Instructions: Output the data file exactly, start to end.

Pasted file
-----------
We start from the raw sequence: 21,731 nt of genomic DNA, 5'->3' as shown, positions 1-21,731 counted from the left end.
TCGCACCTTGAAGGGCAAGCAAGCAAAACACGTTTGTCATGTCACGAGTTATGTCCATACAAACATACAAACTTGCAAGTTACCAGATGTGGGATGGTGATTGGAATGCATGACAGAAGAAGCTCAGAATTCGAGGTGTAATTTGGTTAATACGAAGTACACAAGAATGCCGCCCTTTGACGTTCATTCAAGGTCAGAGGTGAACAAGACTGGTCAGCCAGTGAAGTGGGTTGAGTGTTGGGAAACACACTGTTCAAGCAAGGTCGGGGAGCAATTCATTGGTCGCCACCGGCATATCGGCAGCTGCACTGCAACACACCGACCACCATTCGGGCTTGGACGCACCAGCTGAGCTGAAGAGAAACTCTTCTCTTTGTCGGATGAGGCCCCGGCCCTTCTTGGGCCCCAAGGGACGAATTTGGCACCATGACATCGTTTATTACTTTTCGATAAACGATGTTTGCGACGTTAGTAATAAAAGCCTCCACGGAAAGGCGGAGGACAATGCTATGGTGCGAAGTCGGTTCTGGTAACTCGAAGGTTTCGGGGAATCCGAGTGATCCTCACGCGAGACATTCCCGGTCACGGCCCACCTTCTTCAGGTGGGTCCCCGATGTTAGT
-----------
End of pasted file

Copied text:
We start from the raw sequence: 21,731 nt of genomic DNA, 5'->3' as shown, positions 1-21,731 counted from the left end.
TCGCACCTTGAAGGGCAAGCAAGCAAAACACGTTTGTCATGTCACGAGTTATGTCCATACAAACATACAAACTTGCAAGTTACCAGATGTGGGATGGTGATTGGAATGCATGACAGAAGAAGCTCAGAATTCGAGGTGTAATTTGGTTAATACGAAGTACACAAGAATGCCGCCCTTTGACGTTCATTCAAGGTCAGAGGTGAACAAGACTGGTCAGCCAGTGAAGTGGGTTGAGTGTTGGGAAACACACTGTTCAAGCAAGGTCGGGGAGCAATTCATTGGTCGCCACCGGCATATCGGCAGCTGCACTGCAACACACCGACCACCATTCGGGCTTGGACGCACCAGCTGAGCTGAAGAGAAACTCTTCTCTTTGTCGGATGAGGCCCCGGCCCTTCTTGGGCCCCAAGGGACGAATTTGGCACCATGACATCGTTTATTACTTTTCGATAAACGATGTTTGCGACGTTAGTAATAAAAGCCTCCACGGAAAGGCGGAGGACAATGCTATGGTGCGAAGTCGGTTCTGGTAACTCGAAGGTTTCGGGGAATCCGAGTGATCCTCACGCGAGACATTCCCGGTCACGGCCCACCTTCTTCAGGTGGGTCCCCGATGTTAGT